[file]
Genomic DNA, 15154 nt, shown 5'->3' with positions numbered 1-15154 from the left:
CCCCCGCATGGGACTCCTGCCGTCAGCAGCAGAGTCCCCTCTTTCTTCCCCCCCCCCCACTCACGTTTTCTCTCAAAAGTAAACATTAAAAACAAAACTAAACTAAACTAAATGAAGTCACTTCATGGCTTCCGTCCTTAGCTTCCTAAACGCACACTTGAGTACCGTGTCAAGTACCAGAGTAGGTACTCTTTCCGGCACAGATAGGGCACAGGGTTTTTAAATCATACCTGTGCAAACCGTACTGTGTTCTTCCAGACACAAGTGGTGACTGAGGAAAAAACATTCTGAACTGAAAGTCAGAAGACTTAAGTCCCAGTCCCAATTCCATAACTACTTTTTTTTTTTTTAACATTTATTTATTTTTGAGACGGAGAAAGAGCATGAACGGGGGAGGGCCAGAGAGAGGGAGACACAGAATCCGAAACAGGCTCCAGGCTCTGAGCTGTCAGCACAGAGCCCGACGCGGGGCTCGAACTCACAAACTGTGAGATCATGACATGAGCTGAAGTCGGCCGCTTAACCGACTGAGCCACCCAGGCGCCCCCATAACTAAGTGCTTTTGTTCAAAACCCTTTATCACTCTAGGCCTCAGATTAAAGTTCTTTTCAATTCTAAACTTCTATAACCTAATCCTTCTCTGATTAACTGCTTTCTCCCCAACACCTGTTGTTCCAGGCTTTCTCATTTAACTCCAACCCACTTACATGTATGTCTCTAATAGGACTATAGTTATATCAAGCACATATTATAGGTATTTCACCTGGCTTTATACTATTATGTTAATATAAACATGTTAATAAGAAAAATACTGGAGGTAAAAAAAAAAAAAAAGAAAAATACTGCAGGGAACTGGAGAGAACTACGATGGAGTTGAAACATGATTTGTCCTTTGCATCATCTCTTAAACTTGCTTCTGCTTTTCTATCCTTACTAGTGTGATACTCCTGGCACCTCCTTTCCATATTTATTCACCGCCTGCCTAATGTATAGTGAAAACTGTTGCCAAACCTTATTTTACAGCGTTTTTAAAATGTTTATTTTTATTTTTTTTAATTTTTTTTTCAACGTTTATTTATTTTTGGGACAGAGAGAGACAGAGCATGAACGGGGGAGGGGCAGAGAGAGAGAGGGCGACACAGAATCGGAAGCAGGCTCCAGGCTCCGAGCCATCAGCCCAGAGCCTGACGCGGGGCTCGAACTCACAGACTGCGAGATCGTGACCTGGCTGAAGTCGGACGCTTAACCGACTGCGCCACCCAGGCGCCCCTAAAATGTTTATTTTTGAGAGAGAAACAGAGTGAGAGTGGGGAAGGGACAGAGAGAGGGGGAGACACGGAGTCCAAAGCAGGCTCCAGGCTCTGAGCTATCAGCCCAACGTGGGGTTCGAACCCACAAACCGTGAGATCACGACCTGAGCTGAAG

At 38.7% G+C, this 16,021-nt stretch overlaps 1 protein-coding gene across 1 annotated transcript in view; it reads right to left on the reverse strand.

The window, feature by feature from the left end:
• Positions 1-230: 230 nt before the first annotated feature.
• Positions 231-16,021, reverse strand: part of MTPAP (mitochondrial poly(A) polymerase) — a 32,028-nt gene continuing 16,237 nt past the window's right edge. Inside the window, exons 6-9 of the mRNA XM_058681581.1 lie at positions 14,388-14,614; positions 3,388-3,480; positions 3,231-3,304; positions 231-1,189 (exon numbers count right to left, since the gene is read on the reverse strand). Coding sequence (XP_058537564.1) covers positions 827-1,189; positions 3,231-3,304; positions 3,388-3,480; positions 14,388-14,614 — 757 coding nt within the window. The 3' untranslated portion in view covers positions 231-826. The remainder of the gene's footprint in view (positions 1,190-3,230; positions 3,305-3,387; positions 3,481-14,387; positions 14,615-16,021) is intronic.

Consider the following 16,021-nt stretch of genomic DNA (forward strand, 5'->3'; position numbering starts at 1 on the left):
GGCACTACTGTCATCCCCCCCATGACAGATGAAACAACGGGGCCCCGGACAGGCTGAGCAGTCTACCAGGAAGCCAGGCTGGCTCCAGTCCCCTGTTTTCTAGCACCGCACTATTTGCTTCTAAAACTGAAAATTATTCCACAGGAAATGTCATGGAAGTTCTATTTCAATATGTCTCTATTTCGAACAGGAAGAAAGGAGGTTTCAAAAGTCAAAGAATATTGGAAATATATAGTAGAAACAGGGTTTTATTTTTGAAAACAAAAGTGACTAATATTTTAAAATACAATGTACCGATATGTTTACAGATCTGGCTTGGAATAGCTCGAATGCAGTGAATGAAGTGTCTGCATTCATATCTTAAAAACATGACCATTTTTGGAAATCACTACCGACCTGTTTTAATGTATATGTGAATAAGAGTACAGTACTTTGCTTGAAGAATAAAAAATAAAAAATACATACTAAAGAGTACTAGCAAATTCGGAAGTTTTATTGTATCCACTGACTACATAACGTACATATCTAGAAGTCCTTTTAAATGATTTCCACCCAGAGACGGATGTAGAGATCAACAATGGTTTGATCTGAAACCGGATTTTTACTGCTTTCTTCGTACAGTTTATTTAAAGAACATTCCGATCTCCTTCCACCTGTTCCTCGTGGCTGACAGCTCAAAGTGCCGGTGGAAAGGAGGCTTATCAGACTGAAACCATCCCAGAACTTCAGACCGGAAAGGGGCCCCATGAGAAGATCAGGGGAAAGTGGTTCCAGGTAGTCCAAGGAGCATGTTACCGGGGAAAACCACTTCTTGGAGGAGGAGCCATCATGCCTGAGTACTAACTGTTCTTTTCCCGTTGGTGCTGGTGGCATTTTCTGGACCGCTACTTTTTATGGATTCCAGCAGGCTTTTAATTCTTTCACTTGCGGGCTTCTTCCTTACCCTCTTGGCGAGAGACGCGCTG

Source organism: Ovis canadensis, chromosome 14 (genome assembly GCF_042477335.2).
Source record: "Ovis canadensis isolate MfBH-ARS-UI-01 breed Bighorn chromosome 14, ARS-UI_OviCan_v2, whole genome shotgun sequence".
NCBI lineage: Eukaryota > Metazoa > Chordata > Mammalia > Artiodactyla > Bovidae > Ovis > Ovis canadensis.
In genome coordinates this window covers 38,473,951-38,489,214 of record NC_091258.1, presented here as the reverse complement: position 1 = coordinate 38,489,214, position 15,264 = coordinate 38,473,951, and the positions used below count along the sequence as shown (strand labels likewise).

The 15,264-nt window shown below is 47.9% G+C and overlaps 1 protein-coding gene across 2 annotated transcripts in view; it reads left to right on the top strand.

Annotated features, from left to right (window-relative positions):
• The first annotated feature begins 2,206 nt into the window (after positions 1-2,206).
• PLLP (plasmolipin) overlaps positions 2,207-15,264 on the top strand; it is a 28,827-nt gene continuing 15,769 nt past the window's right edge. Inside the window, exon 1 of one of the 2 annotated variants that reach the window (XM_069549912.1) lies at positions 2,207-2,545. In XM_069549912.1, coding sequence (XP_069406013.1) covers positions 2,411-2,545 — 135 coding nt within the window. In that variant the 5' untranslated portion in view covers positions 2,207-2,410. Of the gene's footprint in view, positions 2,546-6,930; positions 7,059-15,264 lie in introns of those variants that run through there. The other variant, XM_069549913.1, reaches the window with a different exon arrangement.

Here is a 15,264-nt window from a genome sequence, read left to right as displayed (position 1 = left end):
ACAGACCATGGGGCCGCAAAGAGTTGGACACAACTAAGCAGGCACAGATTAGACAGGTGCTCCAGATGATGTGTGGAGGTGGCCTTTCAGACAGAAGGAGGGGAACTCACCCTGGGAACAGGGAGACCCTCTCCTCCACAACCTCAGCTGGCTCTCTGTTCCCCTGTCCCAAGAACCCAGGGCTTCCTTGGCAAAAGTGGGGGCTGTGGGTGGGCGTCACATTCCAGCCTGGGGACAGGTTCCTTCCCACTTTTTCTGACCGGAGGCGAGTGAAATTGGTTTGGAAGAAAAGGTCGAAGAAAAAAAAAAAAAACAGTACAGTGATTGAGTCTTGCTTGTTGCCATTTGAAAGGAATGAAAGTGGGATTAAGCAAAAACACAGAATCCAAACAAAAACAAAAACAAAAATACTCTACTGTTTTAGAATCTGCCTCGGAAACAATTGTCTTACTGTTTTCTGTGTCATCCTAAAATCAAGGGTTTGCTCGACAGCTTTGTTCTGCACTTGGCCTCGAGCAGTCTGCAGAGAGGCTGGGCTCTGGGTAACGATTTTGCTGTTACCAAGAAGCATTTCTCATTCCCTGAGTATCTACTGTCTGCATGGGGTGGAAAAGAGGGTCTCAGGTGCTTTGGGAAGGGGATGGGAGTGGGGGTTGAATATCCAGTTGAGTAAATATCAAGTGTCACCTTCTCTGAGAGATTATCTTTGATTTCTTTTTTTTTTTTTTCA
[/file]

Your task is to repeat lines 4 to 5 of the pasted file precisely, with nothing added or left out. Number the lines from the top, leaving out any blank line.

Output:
The window, feature by feature from the left end:
• Positions 1-230: 230 nt before the first annotated feature.